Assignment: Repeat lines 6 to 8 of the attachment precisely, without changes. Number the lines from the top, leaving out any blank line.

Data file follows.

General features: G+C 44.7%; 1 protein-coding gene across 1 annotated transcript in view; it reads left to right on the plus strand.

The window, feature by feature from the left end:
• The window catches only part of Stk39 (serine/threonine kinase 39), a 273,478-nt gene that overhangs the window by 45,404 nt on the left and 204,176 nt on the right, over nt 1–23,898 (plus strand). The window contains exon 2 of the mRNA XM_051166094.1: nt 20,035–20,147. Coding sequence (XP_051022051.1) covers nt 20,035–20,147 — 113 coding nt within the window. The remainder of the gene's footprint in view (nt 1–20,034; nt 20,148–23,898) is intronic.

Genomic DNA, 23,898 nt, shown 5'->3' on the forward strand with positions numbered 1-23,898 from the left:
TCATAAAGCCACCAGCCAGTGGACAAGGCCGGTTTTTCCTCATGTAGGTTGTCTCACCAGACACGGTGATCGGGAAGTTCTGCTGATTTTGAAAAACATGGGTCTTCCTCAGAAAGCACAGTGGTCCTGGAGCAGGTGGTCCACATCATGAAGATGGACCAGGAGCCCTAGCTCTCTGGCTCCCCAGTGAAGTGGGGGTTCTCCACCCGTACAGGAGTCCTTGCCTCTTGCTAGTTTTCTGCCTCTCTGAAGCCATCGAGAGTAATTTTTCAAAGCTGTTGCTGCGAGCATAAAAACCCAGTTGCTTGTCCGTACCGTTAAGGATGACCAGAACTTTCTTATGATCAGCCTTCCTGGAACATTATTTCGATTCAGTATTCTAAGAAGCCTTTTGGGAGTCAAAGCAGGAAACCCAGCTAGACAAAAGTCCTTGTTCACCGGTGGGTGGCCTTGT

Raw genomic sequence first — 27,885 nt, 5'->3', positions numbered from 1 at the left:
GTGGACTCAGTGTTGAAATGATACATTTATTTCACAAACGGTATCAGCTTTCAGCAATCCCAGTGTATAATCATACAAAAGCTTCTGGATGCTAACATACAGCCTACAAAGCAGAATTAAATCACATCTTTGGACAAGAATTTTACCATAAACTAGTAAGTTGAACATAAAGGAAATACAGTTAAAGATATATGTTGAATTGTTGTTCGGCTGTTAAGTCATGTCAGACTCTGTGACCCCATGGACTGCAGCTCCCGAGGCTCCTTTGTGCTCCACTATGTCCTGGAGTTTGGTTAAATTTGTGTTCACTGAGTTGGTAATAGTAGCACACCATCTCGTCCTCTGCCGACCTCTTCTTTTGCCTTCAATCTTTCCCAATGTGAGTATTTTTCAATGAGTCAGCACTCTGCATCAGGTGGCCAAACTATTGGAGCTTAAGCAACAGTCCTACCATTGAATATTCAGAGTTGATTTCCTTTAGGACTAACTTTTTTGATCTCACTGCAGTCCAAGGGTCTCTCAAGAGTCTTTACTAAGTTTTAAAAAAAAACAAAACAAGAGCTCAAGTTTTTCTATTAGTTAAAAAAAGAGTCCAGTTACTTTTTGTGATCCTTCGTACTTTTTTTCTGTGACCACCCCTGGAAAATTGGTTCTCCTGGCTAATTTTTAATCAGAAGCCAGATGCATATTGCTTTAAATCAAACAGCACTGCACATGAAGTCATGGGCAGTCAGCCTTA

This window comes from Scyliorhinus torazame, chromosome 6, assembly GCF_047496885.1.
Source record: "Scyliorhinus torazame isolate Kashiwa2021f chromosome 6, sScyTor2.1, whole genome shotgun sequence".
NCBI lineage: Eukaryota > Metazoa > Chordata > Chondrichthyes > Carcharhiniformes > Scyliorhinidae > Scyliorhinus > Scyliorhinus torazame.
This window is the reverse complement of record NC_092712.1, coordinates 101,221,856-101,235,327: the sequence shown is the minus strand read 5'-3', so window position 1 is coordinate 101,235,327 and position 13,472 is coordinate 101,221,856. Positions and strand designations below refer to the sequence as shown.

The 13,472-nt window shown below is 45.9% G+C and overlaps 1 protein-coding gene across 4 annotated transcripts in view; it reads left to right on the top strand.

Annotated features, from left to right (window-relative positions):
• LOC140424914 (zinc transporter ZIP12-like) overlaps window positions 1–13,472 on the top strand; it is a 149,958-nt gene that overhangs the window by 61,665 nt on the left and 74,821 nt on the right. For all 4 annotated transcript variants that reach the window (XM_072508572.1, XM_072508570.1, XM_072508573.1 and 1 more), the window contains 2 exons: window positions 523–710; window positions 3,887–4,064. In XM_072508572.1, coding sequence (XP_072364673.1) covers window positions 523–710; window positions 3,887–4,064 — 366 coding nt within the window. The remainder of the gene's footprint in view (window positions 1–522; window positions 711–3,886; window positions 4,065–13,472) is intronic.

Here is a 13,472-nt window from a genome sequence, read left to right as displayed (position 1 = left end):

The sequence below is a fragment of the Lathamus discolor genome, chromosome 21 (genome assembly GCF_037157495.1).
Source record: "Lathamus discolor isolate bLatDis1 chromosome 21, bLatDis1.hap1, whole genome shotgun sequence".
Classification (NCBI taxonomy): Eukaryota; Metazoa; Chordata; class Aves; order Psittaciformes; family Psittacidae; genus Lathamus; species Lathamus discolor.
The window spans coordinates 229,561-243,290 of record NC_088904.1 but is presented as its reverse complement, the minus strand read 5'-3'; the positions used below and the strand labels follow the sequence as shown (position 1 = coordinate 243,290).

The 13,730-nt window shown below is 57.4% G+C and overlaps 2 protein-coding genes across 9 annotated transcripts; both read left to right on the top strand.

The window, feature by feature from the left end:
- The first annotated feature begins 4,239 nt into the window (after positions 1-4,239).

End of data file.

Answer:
Raw genomic sequence first — 27,885 nt, 5'->3', positions numbered from 1 at the left:
GTGGACTCAGTGTTGAAATGATACATTTATTTCACAAACGGTATCAGCTTTCAGCAATCCCAGTGTATAATCATACAAAAGCTTCTGGATGCTAACATACAGCCTACAAAGCAGAATTAAATCACATCTTTGGACAAGAATTTTACCATAAACTAGTAAGTTGAACATAAAGGAAATACAGTTAAAGATATATGTTGAATTGTTGTTCGGCTGTTAAGTCATGTCAGACTCTGTGACCCCATGGACTGCAGCTCCCGAGGCTCCTTTGTGCTCCACTATGTCCTGGAGTTTGGTTAAATTTGTGTTCACTGAGTTGGTAATAGTAGCACACCATCTCGTCCTCTGCCGACCTCTTCTTTTGCCTTCAATCTTTCCCAATGTGAGTATTTTTCAATGAGTCAGCACTCTGCATCAGGTGGCCAAACTATTGGAGCTTAAGCAACAGTCCTACCATTGAATATTCAGAGTTGATTTCCTTTAGGACTAACTTTTTTGATCTCACTGCAGTCCAAGGGTCTCTCAAGAGTCTTTACTAAGTTTTAAAAAAAAACAAAACAAGAGCTCAAGTTTTTCTATTAGTTAAAAAAAGAGTCCAGTTACTTTTTGTGATCCTTCGTACTTTTTTTCTGTGACCACCCCTGGAAAATTGGTTCTCCTGGCTAATTTTTAATCAGAAGCCAGATGCATATTGCTTTAAATCAAACAGCACTGCACATGAAGTCATGGGCAGTCAGCCTTA

This window comes from Scyliorhinus torazame, chromosome 6, assembly GCF_047496885.1.